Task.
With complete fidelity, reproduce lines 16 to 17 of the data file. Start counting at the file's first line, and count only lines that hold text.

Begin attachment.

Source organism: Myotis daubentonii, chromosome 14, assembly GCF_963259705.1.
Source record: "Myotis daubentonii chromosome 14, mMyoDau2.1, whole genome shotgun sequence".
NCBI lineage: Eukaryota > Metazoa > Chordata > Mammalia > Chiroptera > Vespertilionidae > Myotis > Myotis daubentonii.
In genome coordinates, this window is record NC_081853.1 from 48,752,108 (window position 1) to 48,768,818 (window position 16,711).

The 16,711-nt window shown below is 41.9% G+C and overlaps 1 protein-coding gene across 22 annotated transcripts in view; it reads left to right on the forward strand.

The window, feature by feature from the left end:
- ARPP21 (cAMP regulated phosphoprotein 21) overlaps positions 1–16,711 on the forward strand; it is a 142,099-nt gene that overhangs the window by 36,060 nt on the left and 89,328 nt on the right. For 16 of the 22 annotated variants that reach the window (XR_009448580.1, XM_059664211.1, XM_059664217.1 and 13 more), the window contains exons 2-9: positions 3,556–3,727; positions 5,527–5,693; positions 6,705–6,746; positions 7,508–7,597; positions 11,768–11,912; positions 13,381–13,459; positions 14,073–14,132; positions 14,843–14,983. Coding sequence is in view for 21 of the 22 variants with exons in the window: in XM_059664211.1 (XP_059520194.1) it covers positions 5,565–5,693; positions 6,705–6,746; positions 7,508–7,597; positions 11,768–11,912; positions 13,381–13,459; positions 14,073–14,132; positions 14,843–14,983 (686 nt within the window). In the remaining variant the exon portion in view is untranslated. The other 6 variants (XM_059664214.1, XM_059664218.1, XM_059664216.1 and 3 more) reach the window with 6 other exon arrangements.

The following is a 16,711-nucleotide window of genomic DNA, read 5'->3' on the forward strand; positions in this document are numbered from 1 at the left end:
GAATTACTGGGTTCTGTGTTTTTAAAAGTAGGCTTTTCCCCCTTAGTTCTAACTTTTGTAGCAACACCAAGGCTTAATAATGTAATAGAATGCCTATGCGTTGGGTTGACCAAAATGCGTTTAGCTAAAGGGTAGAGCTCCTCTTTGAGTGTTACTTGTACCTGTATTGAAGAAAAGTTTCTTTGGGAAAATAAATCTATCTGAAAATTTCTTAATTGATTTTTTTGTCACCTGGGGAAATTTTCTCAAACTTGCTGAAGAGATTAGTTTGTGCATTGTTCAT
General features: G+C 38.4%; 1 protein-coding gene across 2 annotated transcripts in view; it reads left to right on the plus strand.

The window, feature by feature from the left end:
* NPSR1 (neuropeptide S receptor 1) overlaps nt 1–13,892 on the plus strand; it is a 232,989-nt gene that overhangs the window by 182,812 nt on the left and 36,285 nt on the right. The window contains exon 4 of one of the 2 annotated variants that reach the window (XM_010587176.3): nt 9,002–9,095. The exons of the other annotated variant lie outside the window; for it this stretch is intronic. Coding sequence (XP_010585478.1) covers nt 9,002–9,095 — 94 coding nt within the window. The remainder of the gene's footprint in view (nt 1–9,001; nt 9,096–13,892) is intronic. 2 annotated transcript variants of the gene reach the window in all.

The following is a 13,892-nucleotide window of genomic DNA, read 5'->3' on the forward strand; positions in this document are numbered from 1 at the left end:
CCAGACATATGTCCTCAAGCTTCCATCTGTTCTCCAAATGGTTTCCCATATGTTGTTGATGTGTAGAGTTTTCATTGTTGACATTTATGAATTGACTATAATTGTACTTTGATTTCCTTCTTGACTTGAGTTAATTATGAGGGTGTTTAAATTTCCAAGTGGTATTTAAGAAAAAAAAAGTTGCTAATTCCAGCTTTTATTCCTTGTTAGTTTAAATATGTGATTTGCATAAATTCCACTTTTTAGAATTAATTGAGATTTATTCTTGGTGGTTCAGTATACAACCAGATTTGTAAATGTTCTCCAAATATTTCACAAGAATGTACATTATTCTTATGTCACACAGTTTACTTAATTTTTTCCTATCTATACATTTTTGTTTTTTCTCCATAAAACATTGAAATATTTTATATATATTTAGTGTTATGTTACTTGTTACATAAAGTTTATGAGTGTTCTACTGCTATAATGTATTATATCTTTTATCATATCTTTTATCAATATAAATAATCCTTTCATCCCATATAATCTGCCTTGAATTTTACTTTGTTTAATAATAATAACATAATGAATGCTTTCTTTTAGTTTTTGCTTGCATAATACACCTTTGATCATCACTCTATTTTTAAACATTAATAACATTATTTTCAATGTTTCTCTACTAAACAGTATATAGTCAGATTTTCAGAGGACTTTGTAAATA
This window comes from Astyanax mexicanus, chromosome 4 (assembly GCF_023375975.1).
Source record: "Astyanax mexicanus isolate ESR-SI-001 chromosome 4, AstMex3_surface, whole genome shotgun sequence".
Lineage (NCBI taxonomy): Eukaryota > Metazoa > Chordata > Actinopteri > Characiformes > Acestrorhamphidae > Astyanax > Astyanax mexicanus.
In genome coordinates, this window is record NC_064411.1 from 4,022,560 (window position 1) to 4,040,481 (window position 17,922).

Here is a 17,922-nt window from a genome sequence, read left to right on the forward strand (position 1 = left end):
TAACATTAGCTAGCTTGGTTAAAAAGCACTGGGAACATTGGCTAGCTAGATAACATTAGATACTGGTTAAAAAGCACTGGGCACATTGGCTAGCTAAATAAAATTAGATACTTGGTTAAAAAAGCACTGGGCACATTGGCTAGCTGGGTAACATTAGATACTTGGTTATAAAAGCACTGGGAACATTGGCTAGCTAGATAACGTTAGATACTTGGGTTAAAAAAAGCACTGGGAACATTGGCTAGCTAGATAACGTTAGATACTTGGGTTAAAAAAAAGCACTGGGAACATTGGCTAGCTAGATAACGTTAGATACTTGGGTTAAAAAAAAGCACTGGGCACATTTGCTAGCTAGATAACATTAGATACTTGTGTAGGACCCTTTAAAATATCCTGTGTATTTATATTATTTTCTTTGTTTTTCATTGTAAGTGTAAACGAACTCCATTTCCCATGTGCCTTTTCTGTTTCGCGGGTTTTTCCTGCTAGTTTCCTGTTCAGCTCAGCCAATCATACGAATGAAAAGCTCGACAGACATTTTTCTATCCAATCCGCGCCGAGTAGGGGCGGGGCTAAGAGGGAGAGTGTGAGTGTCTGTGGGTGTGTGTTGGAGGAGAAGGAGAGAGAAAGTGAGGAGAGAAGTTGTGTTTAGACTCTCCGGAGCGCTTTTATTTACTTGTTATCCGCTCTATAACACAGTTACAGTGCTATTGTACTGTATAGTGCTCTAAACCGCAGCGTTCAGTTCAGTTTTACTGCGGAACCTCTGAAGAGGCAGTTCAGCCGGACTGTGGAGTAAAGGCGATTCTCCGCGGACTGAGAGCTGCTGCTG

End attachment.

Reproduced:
Source record: "Astyanax mexicanus isolate ESR-SI-001 chromosome 4, AstMex3_surface, whole genome shotgun sequence".
Lineage (NCBI taxonomy): Eukaryota > Metazoa > Chordata > Actinopteri > Characiformes > Acestrorhamphidae > Astyanax > Astyanax mexicanus.